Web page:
• Question: Why don't we try to copy the memory cells that remember the necessary antibodies for every day use?

    Asked by terry123 to Bethany, Hannah, Keith, Peter, Ramya on 23 Jun 2014.
    • Photo: Ramya Bhatia

      Ramya Bhatia answered on 23 Jun 2014:


      Do you mean to be used as a medicine for everyday use. That is a very good idea. in fact we are trying. A big field of research is into using antibodies and memory B cells as treatment for cancers. You can read more about it here – http://www.cancerresearchuk.org/cancer-help/about-cancer/treatment/biological/types/about-monoclonal-antibodies

    • Photo: Hannah Tanner

      Hannah Tanner answered on 24 Jun 2014:


      It would be difficult to give people the whole cells. We can however use the antibodies to give someone passive (temporary) immunity. An example is this is when people are exposed to rabies and they have not been vaccinated before, we give them antibodies to rabies to try and neutralise the virus.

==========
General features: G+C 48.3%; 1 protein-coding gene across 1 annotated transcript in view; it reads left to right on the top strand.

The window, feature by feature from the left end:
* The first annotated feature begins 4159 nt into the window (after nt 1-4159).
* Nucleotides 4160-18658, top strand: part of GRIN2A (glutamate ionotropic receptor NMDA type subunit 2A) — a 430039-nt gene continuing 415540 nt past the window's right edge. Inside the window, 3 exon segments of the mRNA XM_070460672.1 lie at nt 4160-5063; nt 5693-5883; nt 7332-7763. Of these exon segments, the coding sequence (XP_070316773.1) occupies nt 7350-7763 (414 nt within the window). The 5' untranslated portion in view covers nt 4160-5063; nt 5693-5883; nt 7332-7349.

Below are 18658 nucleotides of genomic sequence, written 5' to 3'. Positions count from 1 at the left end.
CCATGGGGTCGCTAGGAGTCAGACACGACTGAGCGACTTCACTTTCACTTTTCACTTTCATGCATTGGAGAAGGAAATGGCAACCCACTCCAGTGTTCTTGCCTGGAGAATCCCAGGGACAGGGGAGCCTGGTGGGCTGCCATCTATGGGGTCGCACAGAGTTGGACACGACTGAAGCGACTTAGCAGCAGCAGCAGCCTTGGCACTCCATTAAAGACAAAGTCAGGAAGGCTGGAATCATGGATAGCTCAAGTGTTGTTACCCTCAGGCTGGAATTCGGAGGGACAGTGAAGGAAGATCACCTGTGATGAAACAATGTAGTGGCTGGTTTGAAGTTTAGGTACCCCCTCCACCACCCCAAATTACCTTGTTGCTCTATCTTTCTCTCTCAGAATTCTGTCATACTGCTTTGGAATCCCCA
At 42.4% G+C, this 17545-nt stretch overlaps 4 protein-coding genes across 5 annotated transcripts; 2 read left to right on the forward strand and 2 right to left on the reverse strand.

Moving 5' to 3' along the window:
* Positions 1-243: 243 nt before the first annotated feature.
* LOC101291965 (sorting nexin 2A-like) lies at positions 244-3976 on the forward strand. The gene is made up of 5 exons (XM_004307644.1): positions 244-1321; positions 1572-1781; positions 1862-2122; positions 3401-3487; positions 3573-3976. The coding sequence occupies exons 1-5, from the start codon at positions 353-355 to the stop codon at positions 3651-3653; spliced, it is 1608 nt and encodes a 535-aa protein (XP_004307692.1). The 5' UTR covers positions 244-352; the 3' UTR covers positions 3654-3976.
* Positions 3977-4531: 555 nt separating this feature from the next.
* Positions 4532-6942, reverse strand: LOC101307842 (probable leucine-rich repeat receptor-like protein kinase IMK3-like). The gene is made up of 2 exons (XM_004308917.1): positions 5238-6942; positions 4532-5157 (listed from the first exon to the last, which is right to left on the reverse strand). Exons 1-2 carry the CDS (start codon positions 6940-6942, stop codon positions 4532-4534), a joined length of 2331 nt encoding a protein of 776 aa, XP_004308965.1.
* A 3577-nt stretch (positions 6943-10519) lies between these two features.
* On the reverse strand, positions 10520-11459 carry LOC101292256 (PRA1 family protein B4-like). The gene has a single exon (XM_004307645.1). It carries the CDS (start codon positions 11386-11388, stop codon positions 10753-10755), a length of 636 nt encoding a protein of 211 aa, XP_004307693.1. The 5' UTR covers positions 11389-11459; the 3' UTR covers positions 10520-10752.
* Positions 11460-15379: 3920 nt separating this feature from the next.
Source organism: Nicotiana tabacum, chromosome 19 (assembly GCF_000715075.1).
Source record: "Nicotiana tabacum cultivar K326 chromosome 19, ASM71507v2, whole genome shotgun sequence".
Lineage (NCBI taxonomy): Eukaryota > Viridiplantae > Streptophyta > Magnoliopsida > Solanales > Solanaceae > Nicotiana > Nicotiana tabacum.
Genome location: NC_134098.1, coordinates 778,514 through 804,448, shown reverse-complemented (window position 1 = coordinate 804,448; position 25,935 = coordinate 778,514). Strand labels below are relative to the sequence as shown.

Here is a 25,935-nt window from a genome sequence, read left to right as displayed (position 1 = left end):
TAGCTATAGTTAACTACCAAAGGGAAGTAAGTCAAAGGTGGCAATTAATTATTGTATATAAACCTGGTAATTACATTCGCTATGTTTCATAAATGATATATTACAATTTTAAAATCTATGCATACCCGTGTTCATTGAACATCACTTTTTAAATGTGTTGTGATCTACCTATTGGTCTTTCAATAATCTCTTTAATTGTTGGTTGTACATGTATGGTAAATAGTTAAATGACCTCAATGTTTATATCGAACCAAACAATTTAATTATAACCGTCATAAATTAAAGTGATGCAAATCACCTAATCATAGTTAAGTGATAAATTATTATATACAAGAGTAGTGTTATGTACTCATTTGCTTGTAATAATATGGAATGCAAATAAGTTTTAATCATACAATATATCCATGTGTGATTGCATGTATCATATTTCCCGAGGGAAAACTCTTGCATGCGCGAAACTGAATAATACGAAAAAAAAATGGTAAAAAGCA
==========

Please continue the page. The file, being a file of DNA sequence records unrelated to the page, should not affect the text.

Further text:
• Photo: Bethany Dearlove

      Bethany Dearlove answered on 24 Jun 2014:


      We’re trying to! However, as one of my colleagues bluntly put it, ‘it’s a bit like looking for a needle in a haystack’. Two quite extreme ways of doing it are via bone marrow transplants and gene therapy – not great for everyday use! In flu and HIV, scientists are trying to identify people with really good antibodies. The idea is then to make a matching antigen for that antibody to put in a vaccine – when someone gets vaccinated, their immune system should then learn how to make the good antibodies, ready for when they might get infected.

      As Hannah says, we can already treat people with ‘manufactured’ antibodies – but these only give temporary immunity. Another example where antibodies can be used in this way is rheumatoid arthritis.

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